The authority must update its plan to finance two new bridges over the Ohio River and a reworked Spaghetti Junction this month. They will vote on an update next week that tentatively calls for frequent commuters to be charged a one dollar toll, and for all tolls to cover about half of the project’s 4.1 billion dollar cost.

But the body does not yet have permission from the federal government to toll existing bridges and it’s not clear how much federal money will be available for the project.

Because of those uncertainties, co-chair Kerry Stemler says the plan may be revised next year.

“We did have to make assumptions,” he says. “We’re going to always be waiting on answers. I live in a world where permitting is a big thing. We will continue to have to make assumptions. If we waited to develop our plan and move it forward, till we knew every detail…so there are assumptions that could make things change.”

Stemler says if different toll amounts are to be charged for different types of commuters, those types must still be defined.  The authority will accept public comment the updated financing plan Monday and vote on it Thursday.

Stemler also responded to accusations of a possible conflict of interest. The group Say No To Bridge Tolls is calling on several authority members to disclose their work with other organizations that support the construction of two new bridges over the Ohio River and a reconfiguration of Spaghetti Junction.

The request follows Kentucky Governor Steve Beshear’s order that certain state officials report any potential conflicts of interest. But Stemler says he is not violating any ethics rules.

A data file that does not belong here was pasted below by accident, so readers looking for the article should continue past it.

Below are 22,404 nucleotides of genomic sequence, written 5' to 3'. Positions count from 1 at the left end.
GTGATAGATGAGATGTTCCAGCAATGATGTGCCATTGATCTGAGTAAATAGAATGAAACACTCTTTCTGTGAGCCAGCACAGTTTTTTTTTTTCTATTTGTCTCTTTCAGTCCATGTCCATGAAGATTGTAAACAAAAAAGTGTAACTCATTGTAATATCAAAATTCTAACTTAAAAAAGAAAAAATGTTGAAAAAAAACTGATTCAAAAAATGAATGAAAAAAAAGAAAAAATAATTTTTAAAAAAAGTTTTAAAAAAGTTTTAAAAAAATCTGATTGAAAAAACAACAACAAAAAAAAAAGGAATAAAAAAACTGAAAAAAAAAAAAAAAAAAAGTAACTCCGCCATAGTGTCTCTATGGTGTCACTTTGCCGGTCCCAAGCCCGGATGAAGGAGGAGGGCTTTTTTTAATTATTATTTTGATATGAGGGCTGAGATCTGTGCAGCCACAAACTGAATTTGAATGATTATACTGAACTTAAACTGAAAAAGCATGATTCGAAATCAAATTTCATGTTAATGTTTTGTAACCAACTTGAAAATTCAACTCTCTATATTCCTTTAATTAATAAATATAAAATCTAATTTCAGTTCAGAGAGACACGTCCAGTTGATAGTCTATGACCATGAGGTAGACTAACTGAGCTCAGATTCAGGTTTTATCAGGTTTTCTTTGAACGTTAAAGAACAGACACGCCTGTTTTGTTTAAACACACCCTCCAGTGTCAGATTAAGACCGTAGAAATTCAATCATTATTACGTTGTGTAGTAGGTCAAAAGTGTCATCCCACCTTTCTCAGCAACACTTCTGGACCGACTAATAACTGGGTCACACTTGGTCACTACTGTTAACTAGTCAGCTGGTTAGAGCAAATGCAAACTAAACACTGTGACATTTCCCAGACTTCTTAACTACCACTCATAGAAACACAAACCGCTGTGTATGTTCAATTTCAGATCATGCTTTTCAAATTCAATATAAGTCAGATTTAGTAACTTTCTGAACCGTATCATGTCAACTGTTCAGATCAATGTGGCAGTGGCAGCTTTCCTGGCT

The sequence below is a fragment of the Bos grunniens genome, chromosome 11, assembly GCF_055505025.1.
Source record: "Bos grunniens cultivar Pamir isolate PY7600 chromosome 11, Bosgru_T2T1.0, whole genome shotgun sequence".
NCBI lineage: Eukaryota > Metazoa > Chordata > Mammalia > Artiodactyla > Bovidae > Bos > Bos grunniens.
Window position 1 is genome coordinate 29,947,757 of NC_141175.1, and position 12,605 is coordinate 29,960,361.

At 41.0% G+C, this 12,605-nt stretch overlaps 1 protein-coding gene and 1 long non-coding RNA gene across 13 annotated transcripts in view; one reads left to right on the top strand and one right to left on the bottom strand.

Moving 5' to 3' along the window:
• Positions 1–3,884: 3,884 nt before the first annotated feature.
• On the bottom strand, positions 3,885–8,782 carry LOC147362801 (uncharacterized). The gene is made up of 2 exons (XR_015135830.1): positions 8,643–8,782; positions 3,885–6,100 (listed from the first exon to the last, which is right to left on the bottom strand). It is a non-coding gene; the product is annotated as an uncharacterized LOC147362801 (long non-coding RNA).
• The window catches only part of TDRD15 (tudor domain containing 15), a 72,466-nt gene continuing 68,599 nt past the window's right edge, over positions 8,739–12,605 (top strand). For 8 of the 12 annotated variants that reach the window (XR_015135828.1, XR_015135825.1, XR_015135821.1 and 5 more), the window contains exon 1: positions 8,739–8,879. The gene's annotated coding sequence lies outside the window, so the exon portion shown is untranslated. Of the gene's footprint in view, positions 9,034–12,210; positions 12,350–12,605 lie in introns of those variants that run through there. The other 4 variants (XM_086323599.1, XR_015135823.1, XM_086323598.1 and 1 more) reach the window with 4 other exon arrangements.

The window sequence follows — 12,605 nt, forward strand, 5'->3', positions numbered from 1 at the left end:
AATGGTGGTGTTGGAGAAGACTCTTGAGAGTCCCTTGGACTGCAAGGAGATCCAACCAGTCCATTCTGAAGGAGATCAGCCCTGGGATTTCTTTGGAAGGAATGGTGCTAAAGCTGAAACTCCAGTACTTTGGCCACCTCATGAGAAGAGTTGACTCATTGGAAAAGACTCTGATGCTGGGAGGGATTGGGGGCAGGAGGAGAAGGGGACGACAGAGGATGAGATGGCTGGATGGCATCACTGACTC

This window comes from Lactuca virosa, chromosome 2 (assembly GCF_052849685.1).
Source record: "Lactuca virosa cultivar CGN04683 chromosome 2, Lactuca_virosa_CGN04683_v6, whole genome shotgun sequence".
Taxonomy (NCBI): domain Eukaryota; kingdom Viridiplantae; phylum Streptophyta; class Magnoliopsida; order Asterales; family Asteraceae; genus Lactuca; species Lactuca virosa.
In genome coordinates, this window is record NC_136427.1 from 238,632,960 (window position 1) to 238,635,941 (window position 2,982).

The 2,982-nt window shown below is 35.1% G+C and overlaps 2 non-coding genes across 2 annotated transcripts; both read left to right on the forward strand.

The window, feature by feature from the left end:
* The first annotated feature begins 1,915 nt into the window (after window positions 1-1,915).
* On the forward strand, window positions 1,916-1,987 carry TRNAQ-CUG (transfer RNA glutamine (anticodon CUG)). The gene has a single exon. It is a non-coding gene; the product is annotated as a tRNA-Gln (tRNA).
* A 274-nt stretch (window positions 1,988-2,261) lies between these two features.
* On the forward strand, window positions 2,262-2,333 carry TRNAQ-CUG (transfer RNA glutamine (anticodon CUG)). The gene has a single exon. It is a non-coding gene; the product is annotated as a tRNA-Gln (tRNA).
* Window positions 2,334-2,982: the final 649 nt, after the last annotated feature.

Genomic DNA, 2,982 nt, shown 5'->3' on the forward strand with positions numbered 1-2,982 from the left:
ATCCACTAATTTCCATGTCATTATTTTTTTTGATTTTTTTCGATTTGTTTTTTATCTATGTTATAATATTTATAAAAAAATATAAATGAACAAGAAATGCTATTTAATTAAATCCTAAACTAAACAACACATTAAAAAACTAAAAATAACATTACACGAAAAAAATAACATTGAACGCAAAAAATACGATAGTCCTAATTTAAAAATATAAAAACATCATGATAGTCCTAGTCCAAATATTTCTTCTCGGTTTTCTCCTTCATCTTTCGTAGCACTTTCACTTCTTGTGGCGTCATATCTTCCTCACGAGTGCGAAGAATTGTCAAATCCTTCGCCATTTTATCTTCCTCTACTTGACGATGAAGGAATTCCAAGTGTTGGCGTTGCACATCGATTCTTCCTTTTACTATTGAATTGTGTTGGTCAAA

“I won’t deny that I have championed this cause through GLI, One Southern Indiana, the Bridges Coalition, the Governor of Kentucky, the Governor of Indiana,” he says. “I will stand on any hilltop or the top of any building and say how I personally believe in this project and believe how important it is.”

Say No To Bridge Tolls has previously called for the bridges project to be scaled back. Organization officials say they will file an ethical complaint if conflict-of-interest disclosures are not made in the next week.

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Bridges Authority To Meet This Week

The Louisville and Southern Indiana Bridges Authority will meet Thursday to consider a recommendation from one of its committees on tolling and a start date for the Ohio River Bridges Project.

Last week the authority’s Finance and Construction Committee recommended that construction of two new bridges and the reconfiguration of Spaghetti Junction begin as early as August of 2012 and that local commuters be charged a one dollar bridge toll to help pay for it.

The full authority will also have a public hearing on December 13 on an updated financing plan that must be completed by the end of the year. Chairman Charles Buddeke says that will be followed by another meeting
to vote on the plan.

“We’ll come back on the 16th and have the final discusion about what we learned on the 13th, and anything else that’s come along,” he said.

The December 13 public hearing will be held from 4:00-7:00pm at the Muhammad Ali Center. The authority is considering a combination of state and federal funding and tolls to pay for the $4.1billion project.